Gil Mildar
As the song says, a Latin American with no money in his pocket.

The Fall of Zeus

In the political Olympus of Israel, Netanyahu, the Zeus of our time, commands a realm of illusions and manufactured storms. He clutches power like sand slipping through his fingers, each grain a broken promise, a lost ally. He watches rebellion rise from his throne, led by Ben-Gvir, the modern Hades master of shadows, patiently waiting to seize control.

Meanwhile, Rabbi Moshe Hillel Hirsch, like a tragic prophet, cries out his doom in foreign lands. “The leftists are destroying us!” His voice echoes like a dark oracle, foretelling the apocalypse of the yeshivas. But let’s not be naive, dear reader. This is not a battle between good and evil but a comedy of errors between power and decency. Hirsch, in his apocalyptic rhetoric, conveniently forgets that the real threat doesn’t come from the leftists but from internal betrayals.

Like a modern Aegisthus, the betrayed and morally dubious Dery shouts into the phone, his words exploding like summer thunder. He demands that the “Rabbi Law” advances, a desperate move to maintain his power. However, in the Greek tragedy that is Israeli politics, each of Dery’s cries is another note in the symphony of decay.

Netanyahu, trying to tame the chaos, sees his control unravel. The “Rabbi Law” should have been an easy play, but it becomes a trap. Likud legislators, supposed allies, rebel, inspired by the cunning Ben-Gvir, who sees opportunity in disorder. The result? Netanyahu is forced to retreat, once again humiliated by those who should be his loyal subjects.

And then, the true tragedy unfolds: yeshiva students, once protected, now face being treated like any other Israeli citizen. They will be marked as deserters if they do not serve in the army. As in Greek tragedies, sinners must pay their debts. It was an unthinkable humiliation for the ultra-Orthodox, who trusted Netanyahu as their savior. But Zeus cannot hold back all the storms; now, his kingdom trembles.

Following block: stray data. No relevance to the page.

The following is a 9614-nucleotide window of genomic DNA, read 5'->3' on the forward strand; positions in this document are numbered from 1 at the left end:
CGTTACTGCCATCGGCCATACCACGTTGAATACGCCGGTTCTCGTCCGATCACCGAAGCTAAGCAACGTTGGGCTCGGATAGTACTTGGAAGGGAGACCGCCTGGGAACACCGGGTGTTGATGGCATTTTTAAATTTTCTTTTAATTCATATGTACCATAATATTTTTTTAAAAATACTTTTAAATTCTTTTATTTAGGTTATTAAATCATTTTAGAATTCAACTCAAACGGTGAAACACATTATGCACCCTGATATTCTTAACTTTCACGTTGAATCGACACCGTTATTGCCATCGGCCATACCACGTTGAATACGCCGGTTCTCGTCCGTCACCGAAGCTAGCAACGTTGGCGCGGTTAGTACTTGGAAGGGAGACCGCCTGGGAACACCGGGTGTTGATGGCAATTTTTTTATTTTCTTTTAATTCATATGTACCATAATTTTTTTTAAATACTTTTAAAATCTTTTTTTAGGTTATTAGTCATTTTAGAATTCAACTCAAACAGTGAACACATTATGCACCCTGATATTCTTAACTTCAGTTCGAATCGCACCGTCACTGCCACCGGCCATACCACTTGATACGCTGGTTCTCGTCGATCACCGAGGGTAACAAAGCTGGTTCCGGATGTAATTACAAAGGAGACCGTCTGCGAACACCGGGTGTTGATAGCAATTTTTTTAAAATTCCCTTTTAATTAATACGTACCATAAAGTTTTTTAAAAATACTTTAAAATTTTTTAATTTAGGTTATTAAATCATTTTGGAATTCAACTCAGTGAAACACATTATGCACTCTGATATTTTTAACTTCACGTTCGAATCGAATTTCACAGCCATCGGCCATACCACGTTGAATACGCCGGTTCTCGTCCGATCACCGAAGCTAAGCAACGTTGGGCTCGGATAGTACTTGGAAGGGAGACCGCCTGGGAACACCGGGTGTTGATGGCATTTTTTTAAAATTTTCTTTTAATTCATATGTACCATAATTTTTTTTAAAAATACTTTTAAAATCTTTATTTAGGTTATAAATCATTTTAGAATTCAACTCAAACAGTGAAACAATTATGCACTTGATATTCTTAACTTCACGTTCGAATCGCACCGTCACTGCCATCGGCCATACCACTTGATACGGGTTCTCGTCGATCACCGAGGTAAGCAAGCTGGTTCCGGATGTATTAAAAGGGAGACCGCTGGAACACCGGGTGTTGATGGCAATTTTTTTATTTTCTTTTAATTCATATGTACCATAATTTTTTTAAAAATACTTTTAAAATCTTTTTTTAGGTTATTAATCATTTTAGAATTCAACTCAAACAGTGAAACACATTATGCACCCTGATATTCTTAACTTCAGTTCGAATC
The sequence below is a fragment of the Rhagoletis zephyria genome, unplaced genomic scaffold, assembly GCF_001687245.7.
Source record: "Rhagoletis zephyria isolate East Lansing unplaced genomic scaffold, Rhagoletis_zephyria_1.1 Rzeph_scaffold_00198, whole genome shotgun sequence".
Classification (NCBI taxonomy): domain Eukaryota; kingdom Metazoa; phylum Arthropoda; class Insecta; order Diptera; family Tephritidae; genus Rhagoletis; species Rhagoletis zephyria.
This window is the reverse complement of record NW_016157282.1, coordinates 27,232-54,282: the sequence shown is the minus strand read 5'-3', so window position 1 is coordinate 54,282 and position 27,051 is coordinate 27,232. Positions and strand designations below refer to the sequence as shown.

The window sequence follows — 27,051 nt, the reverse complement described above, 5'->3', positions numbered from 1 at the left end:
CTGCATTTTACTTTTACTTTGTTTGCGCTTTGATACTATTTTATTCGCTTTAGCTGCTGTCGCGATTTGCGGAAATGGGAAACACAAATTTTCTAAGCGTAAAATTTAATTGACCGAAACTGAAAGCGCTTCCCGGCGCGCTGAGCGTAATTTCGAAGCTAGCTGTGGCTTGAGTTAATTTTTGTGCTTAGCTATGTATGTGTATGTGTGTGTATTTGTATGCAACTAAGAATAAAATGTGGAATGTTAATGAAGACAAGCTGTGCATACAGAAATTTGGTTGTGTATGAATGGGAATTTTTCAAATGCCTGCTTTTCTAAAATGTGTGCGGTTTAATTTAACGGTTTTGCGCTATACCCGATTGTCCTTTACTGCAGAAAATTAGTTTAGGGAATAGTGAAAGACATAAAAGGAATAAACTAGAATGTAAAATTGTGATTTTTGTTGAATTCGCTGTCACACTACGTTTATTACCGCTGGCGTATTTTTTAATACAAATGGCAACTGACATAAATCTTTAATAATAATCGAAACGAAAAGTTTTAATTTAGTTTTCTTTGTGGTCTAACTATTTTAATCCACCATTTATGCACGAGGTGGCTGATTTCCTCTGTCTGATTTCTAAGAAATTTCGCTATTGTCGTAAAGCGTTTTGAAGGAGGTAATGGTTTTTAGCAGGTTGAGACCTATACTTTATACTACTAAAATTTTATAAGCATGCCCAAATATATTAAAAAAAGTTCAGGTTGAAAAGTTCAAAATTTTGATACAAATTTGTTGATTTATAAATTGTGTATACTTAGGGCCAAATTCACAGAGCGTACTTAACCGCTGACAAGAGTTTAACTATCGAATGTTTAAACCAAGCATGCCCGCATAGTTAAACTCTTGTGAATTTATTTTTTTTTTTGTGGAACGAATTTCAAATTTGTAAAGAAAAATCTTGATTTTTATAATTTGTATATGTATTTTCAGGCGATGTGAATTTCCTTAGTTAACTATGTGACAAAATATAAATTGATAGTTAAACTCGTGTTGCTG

Irony, as always, is a sweet poison. Lieberman, the arch-enemy of the Haredim, laughs in the shadows, waiting to take the throne of a disintegrated Likud. Ben-Gvir, the Hades, plays his dirty game, each move calculated to secure his ascent. And the Haredim? They must decide whether to cling to Netanyahu’s wreckage or dare to forge new alliances, even if it means making pacts with the hated leftists.

In this Greek tragedy, Israeli politics unfolds as a spectacle where each character is both hero and villain, victim and executioner. Olympus is ablaze, and at the center of it all, Netanyahu, Zeus of a decadent era, struggles to maintain a power that slips away daily. Ironically, this drama unfolds just steps from the ancient ruins of Caesarea, where the echoes of past glories mingle with the whispers of the present, reminding us that even the greatest empires end in dust.

About the Author
As a Brazilian, Jewish, and humanist writer, I embody a rich cultural blend that influences my worldview and actions. Six years ago, I made the significant decision to move to Israel, a journey that not only connects me to my ancestral roots but also positions me as an active participant in an ongoing dialogue between the past, present, and future. My Latin American heritage and life in Israel have instilled a deep commitment to diversity, inclusion, and justice. Through my writing, I delve into themes of authoritarianism, memory, and resistance, aiming not just to reflect on history but to actively contribute to the shaping of a more just and equitable future. My work is an invitation for reflection and action, aspiring to advance human dignity above all.
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